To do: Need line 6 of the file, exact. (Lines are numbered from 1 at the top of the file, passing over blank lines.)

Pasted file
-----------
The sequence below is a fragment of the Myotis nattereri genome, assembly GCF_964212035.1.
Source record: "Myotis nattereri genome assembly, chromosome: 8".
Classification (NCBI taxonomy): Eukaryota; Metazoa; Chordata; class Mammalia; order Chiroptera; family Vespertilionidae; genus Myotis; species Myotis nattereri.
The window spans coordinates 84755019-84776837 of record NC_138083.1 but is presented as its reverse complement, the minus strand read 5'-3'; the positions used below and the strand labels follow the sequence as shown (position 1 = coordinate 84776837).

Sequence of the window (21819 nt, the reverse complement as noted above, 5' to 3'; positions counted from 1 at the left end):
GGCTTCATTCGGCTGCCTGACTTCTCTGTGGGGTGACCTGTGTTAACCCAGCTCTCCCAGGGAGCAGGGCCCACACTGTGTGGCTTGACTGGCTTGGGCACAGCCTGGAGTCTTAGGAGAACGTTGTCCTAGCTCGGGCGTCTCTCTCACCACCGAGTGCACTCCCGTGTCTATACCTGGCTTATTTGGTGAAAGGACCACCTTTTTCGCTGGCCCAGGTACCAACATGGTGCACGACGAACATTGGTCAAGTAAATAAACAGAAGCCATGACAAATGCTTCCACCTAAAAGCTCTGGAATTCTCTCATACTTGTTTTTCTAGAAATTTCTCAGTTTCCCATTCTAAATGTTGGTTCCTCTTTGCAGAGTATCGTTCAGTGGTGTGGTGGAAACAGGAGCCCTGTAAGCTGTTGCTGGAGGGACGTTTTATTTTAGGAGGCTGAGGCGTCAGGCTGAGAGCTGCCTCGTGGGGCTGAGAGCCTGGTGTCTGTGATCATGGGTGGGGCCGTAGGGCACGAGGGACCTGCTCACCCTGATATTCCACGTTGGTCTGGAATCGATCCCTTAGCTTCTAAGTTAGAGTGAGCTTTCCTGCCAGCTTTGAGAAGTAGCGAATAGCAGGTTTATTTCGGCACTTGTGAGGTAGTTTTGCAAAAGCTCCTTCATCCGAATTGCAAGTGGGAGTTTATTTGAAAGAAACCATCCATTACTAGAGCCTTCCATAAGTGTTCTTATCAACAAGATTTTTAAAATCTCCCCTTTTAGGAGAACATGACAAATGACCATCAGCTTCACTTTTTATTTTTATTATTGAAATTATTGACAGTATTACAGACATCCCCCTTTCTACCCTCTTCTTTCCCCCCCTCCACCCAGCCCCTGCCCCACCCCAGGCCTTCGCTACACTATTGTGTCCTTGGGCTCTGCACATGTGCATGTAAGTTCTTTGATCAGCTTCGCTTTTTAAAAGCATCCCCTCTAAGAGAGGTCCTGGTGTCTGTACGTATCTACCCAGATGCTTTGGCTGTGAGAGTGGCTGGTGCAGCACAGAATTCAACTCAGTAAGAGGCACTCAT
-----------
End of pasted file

GGCTTCATTCGGCTGCCTGACTTCTCTGTGGGGTGACCTGTGTTAACCCAGCTCTCCCAGGGAGCAGGGCCCACACTGTGTGGCTTGACTGGCTTGGGCACAGCCTGGAGTCTTAGGAGAACGTTGTCCTAGCTCGGGCGTCTCTCTCACCACCGAGTGCACTCCCGTGTCTATACCTGGCTTATTTGGTGAAAGGACCACCTTTTTCGCTGGCCCAGGTACCAACATGGTGCACGACGAACATTGGTCAAGTAAATAAACAGAAGCCATGACAAATGCTTCCACCTAAAAGCTCTGGAATTCTCTCATACTTGTTTTTCTAGAAATTTCTCAGTTTCCCATTCTAAATGTTGGTTCCTCTTTGCAGAGTATCGTTCAGTGGTGTGGTGGAAACAGGAGCCCTGTAAGCTGTTGCTGGAGGGACGTTTTATTTTAGGAGGCTGAGGCGTCAGGCTGAGAGCTGCCTCGTGGGGCTGAGAGCCTGGTGTCTGTGATCATGGGTGGGGCCGTAGGGCACGAGGGACCTGCTCACCCTGATATTCCACGTTGGTCTGGAATCGATCCCTTAGCTTCTAAGTTAGAGTGAGCTTTCCTGCCAGCTTTGAGAAGTAGCGAATAGCAGGTTTATTTCGGCACTTGTGAGGTAGTTTTGCAAAAGCTCCTTCATCCGAATTGCAAGTGGGAGTTTATTTGAAAGAAACCATCCATTACTAGAGCCTTCCATAAGTGTTCTTATCAACAAGATTTTTAAAATCTCCCCTTTTAGGAGAACATGACAAATGACCATCAGCTTCACTTTTTATTTTTATTATTGAAATTATTGACAGTATTACAGACATCCCCCTTTCTACCCTCTTCTTTCCCCCCCTCCACCCAGCCCCTGCCCCACCCCAGGCCTTCGCTACACTATTGTGTCCTTGGGCTCTGCACATGTGCATGTAAGTTCTTTGATCAGCTTCGCTTTTTAAAAGCATCCCCTCTAAGAGAGGTCCTGGTGTCTGTACGTATCTACCCAGATGCTTTGGCTGTGAGAGTGGCTGGTGCAGCACAGAATTCAACTCAGTAAGAGGCACTCAT